Test Kitchen recipe: Brown butter adds nutty nuance to classic sauce

Just when you thought you couldn’t take a sauce or baked good to another level, along comes brown butter.

In the last few months, brown butter has been popping up all over and touted as liquid gold. We can certainly see why. Knowing how to make it and having this technique in your repertoire is an easy way to take dishes to new flavor levels. It’s also a way to impress dinner guests.

When you brown butter by heating it gently over medium heat, it not only turns color but the taste goes from sweet cream to nutty. It’s similar to how garlic goes from pungent to sweet and nutty when roasted.

To make brown butter, you start with unsalted butter, which is pale yellow. Melt it in a skillet, and cook it until it begins to brown. What’s happening during the process is the water is evaporating. It doesn’t take very long, but you need to watch it carefully so the butter doesn’t burn. If you cook it too long, it will turn black, and burn.

Once the butter melts, it will begin to sputter and pop some. The heat should be at medium in order to keep the sputtering at a minimum. What you don’t want is butter splattering all over the place. Now, once it’s melted and the butter becomes foamy, you will see the butter start to change color. Also, the milk solids will turn into brown specks and sink to the bottom of the skillet. The remaining liquid should be a deep honey color. Once that is reached, remove the skillet from the heat and let the butter cool to room temperature.

You can use browned butter in sauces, drizzled over vegetables, and many baked goods like cookies, cakes and pie crusts.

In today’s recipe brown butter takes a béarnaise sauce to a sublime level. Bearnaise is a classic French sauce noted for its rich taste, silky smooth and creamy texture. It’s typically made from a reduction of white wine vinegar, tarragon and shallots. Once that mixture is reduced, eggs and clarified butter are whisked in it to thicken and emulsify the sauce.

In today’s recipe, brown butter replaces the clarified butter. Instead of eggs, mayonnaise is used. What I like about this béarnaise sauce, is that it holds up well. You can make it several hours in advance of having guests over for dinner and then reheat it.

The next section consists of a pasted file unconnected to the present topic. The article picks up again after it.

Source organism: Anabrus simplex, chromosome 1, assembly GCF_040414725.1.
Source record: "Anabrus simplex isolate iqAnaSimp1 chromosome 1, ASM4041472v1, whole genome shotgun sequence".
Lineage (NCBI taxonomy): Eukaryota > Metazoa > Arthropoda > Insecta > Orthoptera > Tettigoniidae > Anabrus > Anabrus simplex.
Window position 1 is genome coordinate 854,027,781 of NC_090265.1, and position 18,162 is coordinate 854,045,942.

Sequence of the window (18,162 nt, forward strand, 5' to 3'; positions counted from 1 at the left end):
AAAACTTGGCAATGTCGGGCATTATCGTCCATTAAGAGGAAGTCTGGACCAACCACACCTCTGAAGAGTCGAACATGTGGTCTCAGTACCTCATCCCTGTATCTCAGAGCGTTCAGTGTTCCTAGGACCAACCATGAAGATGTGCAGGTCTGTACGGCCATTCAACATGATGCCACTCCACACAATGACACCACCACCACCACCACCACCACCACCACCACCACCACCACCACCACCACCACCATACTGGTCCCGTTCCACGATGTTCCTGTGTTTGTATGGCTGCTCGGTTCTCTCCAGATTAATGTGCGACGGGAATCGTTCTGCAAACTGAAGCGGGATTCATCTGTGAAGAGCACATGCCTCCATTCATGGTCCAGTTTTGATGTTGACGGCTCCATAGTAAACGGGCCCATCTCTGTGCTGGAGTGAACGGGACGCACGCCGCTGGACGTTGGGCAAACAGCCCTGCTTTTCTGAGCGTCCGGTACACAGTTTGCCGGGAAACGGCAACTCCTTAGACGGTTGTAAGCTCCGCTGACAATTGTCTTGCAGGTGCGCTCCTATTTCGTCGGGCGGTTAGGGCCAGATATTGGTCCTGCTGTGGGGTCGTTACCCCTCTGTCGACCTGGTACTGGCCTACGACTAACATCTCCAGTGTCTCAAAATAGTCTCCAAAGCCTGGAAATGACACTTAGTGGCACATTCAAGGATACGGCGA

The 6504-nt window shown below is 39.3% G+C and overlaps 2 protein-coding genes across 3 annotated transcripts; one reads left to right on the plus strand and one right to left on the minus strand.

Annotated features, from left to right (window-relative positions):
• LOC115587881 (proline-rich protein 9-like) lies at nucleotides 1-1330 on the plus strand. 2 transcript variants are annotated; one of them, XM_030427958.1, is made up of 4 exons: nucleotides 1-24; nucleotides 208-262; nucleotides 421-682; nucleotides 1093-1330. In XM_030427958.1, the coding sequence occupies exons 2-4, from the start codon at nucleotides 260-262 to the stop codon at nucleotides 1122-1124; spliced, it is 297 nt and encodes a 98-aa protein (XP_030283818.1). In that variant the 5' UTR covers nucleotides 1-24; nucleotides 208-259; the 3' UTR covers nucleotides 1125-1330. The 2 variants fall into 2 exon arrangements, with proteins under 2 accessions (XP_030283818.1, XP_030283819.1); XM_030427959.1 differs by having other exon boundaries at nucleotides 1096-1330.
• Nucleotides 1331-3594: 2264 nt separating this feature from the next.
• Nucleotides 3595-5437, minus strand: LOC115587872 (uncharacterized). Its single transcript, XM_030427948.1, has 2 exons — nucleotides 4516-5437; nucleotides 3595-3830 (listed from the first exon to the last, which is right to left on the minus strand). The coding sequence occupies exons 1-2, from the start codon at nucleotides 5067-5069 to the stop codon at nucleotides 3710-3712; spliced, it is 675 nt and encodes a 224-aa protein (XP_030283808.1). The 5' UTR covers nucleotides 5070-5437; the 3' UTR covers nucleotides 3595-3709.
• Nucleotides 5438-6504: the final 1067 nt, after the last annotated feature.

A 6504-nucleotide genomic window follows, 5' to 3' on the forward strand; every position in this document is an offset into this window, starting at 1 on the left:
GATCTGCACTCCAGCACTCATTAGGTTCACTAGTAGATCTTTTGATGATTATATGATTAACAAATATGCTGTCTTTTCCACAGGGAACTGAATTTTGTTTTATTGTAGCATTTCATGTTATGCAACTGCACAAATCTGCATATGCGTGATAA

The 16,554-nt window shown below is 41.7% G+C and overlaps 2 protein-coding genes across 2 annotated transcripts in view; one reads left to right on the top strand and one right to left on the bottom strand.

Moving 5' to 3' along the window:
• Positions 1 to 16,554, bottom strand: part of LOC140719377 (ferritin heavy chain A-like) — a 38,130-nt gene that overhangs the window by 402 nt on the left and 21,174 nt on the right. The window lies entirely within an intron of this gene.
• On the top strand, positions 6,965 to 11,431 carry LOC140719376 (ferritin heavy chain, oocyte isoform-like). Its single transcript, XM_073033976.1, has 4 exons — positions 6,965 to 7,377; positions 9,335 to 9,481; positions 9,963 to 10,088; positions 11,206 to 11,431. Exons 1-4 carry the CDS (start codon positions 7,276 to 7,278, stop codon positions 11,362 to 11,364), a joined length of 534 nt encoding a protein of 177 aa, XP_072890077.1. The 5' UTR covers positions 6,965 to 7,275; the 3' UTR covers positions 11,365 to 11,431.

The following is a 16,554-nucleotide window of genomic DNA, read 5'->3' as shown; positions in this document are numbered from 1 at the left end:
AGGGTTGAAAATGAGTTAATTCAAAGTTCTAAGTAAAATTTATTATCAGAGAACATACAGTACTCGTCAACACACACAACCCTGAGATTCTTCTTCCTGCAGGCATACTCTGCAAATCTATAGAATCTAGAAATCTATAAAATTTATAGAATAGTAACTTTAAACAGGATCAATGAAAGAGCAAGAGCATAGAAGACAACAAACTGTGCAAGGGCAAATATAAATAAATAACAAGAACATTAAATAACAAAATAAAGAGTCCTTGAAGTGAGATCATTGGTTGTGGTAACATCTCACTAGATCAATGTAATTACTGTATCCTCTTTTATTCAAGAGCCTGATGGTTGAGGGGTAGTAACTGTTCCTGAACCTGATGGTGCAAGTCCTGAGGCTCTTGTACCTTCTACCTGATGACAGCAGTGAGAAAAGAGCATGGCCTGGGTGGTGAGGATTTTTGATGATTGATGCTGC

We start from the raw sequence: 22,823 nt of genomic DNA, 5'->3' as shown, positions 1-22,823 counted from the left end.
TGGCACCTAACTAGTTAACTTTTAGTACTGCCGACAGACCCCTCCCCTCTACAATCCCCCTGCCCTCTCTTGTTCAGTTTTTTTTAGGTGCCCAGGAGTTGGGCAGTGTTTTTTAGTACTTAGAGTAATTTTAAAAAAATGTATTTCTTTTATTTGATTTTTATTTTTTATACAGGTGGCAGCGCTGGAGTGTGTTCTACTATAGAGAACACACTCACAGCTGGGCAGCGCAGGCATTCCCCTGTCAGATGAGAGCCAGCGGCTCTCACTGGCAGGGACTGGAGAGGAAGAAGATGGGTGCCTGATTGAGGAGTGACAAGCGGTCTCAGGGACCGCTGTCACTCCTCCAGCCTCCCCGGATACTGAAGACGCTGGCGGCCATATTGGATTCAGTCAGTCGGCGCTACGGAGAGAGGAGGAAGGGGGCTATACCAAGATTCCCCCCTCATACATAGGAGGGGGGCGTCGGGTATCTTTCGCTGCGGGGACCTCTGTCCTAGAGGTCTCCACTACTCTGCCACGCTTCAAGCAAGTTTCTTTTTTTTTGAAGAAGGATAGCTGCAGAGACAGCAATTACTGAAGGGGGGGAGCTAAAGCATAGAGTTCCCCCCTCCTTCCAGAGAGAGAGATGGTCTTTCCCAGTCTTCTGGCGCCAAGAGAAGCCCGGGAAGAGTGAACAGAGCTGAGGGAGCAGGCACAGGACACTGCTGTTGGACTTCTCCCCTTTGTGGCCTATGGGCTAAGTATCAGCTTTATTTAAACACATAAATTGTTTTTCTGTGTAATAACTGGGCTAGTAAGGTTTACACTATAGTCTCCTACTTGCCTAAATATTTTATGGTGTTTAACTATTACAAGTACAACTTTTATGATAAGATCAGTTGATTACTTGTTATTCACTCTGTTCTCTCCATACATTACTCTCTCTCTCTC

The best way to reheat the sauce is to place it in a heatproof bowl that’s set over a pan of simmering water. Whisk it gently while reheating and don’t heat it too much or it will separate. You can do this while the beef fillets are resting. Serve this dish with your favorite vegetables, roasted potatoes and a classic Caesar salad.

Beef Fillets with Brown Butter Béarnaise

Serves: 4

Preparation time: 25 minutes

Total time: 45 minutes (plus fillet resting time)

Brown butter bearnaise

1/2 cup unsalted butter

2 Tbsp. white wine vinegar

1 Tbsp. water

4 tsp. chopped fresh tarragon or 1 teaspoon dried

1 Tbsp. finely minced shallots

6 black peppercorns

1/2 cup mayonnaise

Kosher salt and freshly ground pepper to taste


1 Tbsp. vegetable oil

2 Tbsp. unsalted butter

4 beef tenderloin fillets, about 6 to 8 ounce each

Kosher salt and freshly ground pepper

To make the béarnaise: place butter in a skillet over medium heat, watching that it does not burn, and cook until butter turns brown and has a nutty taste, 4 to 5 minutes. Remove from heat and cool to room temperature.

In a small saucepan, combine vinegar, water, 2 teaspoons fresh tarragon, shallots and peppercorns. Bring mixture to a boil, reduce heat and simmer for 1 to 2 minutes or until reduced to 1 heaping tablespoon. Remove from heat and strain the mixture — discarding the solids.

In a medium bowl, combine the mayonnaise and vinegar mixture. Slowly, and in a steady stream, whisk in the room temperature brown butter. Continue whisking while the sauce will thicken. Season well with salt and pepper. Stir in remaining 2 teaspoons tarragon.

Wipe out the skillet you browned the butter in. Heat the oil in the skillet over medium-high heat. Season beef generously with salt and pepper. Add fillets to the skillet and sear for 3 minutes. Turn fillets over and sear for 3 more minutes. Turn again, tilt skillet slightly to spoon some of the pan juices up and baste the fillets. Cook for another minute. Repeat on other side for medium-rare. Remove to a platter and let rest for 5 minutes before serving. Serve sauce on the side or add a dollop to each fillet.

Adapted from Food and Drink magazine, Holiday 2016 issue.

Tested by Susan Selasky for the Free Press Test Kitchen.